In Georgia, it is an offense to disclose juvenile record information to unauthorized persons.
How to Find Juvenile Records in Georgia
Persons interested in inspecting or obtaining copies of juvenile records must contact the Court Clerk in the county or court that heard the juvenile’s case. Such parties may request juvenile records in person or submit written requests to the Court Clerk. As most juvenile records are only accessible to authorized parties, the Court Clerk may require photo identification and a reason for the request. Additionally, the court charges fees to copy juvenile records.
Interested parties may also request juvenile records from Georgia’s Department of Juvenile Justice. Requesting parties must submit filled request forms and a signed release form, as access requires the record subject’s consent. If the juvenile named on the record is under 18 years old, the juvenile’s guardian may sign the release form.
Records that are considered public may be accessible from some third-party websites. These websites often make searching simpler, as they are not limited by geographic location, and search engines on these sites may help when starting a search for a specific or multiple records. To begin using such a search engine on a third-party or government website, interested parties usually must provide:
- The name of the person involved in the record, unless said person is a juvenile
- The location or assumed location of the record or person involved. This includes information such as the city, county, or state that person resides in or was accused in.
Third-party sites are independent from government sources, and are not sponsored by these government agencies. Because of this, record availability on third-party sites may vary.
Can You Lookup Georgia Juvenile Records Online?
No, it is not possible to look up Georgia juvenile records online. Georgia offers remote access to court records at state and county levels; however, state laws prohibit public access to general juvenile court records. Due to the confidential status of juvenile records, the state does not make the records available online. Interested parties may inspect or copy juvenile records by contacting the Clerk of Juvenile Court in the county where the juvenile resides or the court that heard the juvenile’s case.
Do Georgia Juvenile Records Show up on Background Checks?
According to OCGA §15–11–708, law enforcement and other handling agencies must separate juvenile records from adult records. Under state laws, juvenile adjudications are not equivalent to guilty judgments, and juvenile records are not criminal records. Because most juvenile records are confidential and withheld from public access, Georgia juvenile records do not show up on background checks. However, public juvenile records, such as records of felony dispositions, may show up on background checks. The court automatically seals some juvenile records; however, for other records, the record subject must petition the court to seal the records.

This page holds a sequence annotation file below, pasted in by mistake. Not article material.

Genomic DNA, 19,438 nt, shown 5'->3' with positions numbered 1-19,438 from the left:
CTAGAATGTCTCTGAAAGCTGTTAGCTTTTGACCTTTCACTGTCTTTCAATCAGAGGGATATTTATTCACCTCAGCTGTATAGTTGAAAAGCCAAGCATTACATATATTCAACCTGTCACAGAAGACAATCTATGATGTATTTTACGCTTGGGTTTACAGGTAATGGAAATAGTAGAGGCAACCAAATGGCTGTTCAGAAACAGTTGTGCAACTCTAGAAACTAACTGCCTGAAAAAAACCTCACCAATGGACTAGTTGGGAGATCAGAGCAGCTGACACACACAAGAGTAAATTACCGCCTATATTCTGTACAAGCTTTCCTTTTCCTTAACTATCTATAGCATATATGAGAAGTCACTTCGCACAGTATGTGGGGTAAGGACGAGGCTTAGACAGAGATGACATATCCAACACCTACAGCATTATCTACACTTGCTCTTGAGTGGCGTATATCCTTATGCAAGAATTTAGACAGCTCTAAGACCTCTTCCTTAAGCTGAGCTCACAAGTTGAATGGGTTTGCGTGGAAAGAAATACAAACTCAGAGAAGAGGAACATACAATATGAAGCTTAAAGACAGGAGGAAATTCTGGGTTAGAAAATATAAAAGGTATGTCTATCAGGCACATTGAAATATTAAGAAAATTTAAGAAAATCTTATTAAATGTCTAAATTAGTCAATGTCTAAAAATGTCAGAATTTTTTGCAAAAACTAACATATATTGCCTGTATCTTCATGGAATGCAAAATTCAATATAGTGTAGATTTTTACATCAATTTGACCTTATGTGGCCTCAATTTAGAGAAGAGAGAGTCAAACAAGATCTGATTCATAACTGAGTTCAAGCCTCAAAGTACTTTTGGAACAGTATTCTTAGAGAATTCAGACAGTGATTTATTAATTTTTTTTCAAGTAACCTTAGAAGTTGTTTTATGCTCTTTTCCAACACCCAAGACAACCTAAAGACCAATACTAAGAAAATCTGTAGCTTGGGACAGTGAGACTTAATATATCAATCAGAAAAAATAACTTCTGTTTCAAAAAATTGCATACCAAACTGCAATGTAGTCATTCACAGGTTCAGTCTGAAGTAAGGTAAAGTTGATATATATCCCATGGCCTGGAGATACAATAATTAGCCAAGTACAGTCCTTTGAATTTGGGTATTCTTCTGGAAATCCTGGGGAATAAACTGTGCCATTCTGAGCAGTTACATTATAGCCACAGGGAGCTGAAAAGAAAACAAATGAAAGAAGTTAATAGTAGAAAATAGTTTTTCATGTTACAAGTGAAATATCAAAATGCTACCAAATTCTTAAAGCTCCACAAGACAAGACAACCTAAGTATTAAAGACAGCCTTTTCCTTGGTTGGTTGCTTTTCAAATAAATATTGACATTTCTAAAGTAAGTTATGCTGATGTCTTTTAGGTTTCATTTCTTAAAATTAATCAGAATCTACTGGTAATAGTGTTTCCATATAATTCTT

When the court seals a juvenile record, the court treats the offense like it never happened and deletes all index references to the record. To qualify for sealing, the requesting party must fulfill the following requirements:
- Two years must have passed since the juvenile’s release or discharge.
- Since release, the court has not convicted the juvenile of any felony or misdemeanor offenses or adjudicated the juvenile delinquent.
- The juvenile has undergone rehabilitation.
- There are no pending proceedings against the juvenile.
How Long are Juvenile Records Kept in Georgia?
Georgia courts automatically seal juvenile records when the court dismisses a delinquency petition or complaint against a juvenile. The court seals all case records, including photographs, fingerprints, and other law enforcement records. Similarly, the court seals cases of informal adjustments once the juvenile completes the adjustment program. As with dismissals, the court seals all case records, including photos, fingerprints, and law enforcement records.
Records that the court does not automatically seal are valid until the record subject files a petition with the court to seal the record.